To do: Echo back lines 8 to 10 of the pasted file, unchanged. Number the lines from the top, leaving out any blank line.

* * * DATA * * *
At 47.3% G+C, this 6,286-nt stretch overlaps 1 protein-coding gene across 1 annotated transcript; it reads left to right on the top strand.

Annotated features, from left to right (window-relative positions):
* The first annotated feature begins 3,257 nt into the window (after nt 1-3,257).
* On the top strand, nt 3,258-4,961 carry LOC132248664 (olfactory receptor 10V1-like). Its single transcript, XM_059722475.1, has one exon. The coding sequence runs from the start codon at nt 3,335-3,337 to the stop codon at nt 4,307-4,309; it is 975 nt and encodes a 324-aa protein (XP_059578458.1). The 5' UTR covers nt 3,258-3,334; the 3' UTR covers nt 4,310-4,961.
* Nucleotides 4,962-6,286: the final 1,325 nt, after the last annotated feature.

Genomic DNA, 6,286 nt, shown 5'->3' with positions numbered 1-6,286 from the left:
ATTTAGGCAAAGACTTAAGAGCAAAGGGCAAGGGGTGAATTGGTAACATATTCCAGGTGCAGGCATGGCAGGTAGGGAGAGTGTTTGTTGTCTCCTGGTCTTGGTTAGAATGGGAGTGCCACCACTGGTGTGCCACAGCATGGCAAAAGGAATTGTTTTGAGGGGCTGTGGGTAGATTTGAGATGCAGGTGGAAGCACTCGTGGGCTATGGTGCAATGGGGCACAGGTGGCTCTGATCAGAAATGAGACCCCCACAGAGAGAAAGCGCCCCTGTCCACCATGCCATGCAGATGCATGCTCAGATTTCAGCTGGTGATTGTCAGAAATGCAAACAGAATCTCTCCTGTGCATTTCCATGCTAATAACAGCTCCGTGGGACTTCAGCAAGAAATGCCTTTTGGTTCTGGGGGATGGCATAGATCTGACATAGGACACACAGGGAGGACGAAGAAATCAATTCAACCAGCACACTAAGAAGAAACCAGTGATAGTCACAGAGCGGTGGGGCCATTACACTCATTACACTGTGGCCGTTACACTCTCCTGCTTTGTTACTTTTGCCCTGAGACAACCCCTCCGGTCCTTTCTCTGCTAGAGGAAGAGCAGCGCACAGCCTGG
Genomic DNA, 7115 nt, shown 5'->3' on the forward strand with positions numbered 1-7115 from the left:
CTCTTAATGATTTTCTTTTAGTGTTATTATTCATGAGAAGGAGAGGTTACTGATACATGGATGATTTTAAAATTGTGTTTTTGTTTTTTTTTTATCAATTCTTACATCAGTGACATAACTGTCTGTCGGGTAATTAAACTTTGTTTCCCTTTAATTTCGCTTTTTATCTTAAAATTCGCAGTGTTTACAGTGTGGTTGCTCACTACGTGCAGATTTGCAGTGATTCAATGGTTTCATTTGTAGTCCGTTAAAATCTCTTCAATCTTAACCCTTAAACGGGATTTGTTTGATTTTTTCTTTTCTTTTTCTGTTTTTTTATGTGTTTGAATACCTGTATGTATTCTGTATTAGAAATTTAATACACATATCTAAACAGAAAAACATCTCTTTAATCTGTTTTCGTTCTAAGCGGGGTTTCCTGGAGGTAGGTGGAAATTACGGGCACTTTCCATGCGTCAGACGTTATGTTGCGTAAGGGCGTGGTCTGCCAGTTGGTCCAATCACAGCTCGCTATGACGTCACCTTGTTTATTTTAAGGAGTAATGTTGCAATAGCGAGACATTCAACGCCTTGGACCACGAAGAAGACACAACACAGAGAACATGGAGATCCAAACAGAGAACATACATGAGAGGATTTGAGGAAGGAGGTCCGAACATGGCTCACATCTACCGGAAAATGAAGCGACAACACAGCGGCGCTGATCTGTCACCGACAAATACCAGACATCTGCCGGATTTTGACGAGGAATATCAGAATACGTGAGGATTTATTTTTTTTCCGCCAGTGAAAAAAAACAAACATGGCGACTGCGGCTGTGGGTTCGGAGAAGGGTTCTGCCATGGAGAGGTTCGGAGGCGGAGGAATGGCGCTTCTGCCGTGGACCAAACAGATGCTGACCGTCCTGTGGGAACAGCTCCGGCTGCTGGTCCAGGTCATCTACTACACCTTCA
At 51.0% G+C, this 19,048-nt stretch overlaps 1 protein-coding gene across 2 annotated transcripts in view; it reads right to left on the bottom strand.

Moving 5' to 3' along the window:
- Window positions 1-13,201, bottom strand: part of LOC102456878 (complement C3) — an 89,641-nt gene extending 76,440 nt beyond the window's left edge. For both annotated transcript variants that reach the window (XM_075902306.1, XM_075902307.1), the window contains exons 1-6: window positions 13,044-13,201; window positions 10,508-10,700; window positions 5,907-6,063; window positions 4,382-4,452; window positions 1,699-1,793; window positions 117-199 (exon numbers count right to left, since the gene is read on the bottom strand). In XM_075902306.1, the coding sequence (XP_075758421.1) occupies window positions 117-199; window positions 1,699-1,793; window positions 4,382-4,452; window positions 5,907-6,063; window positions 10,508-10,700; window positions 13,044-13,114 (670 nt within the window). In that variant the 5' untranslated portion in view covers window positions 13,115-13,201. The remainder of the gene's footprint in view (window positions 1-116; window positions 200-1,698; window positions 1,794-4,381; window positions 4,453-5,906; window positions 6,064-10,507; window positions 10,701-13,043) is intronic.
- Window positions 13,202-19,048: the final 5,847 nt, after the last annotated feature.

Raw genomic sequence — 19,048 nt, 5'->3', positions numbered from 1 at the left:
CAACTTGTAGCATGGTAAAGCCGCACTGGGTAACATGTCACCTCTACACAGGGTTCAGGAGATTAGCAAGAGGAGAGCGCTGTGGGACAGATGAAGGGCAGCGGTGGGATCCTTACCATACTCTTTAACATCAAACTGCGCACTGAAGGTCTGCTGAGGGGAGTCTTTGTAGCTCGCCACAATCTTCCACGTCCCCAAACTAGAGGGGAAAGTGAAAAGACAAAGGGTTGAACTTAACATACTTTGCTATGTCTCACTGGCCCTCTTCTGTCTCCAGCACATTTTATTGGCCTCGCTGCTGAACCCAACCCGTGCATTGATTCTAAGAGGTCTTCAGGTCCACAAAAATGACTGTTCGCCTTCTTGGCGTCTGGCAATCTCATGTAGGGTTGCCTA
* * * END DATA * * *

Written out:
Genomic DNA, 7115 nt, shown 5'->3' on the forward strand with positions numbered 1-7115 from the left:
CTCTTAATGATTTTCTTTTAGTGTTATTATTCATGAGAAGGAGAGGTTACTGATACATGGATGATTTTAAAATTGTGTTTTTGTTTTTTTTTTATCAATTCTTACATCAGTGACATAACTGTCTGTCGGGTAATTAAACTTTGTTTCCCTTTAATTTCGCTTTTTATCTTAAAATTCGCAGTGTTTACAGTGTGGTTGCTCACTACGTGCAGATTTGCAGTGATTCAATGGTTTCATTTGTAGTCCGTTAAAATCTCTTCAATCTTAACCCTTAAACGGGATTTGTTTGATTTTTTCTTTTCTTTTTCTGTTTTTTTATGTGTTTGAATACCTGTATGTATTCTGTATTAGAAATTTAATACACATATCTAAACAGAAAAACATCTCTTTAATCTGTTTTCGTTCTAAGCGGGGTTTCCTGGAGGTAGGTGGAAATTACGGGCACTTTCCATGCGTCAGACGTTATGTTGCGTAAGGGCGTGGTCTGCCAGTTGGTCCAATCACAGCTCGCTATGACGTCACCTTGTTTATTTTAAGGAGTAATGTTGCAATAGCGAGACATTCAACGCCTTGGACCACGAAGAAGACACAACACAGAGAACATGGAGATCCAAACAGAGAACATACATGAGAGGATTTGAGGAAGGAGGTCCGAACATGGCTCACATCTACCGGAAAATGAAGCGACAACACAGCGGCGCTGATCTGTCACCGACAAATACCAGACATCTGCCGGATTTTGACGAGGAATATCAGAATACGTGAGGATTTATTTTTTTTCCGCCAGTGAAAAAAAACAAACATGGCGACTGCGGCTGTGGGTTCGGAGAAGGGTTCTGCCATGGAGAGGTTCGGAGGCGGAGGAATGGCGCTTCTGCCGTGGACCAAACAGATGCTGACCGTCCTGTGGGAACAGCTCCGGCTGCTGGTCCAGGTCATCTACTACACCTTCA
At 51.0% G+C, this 19,048-nt stretch overlaps 1 protein-coding gene across 2 annotated transcripts in view; it reads right to left on the bottom strand.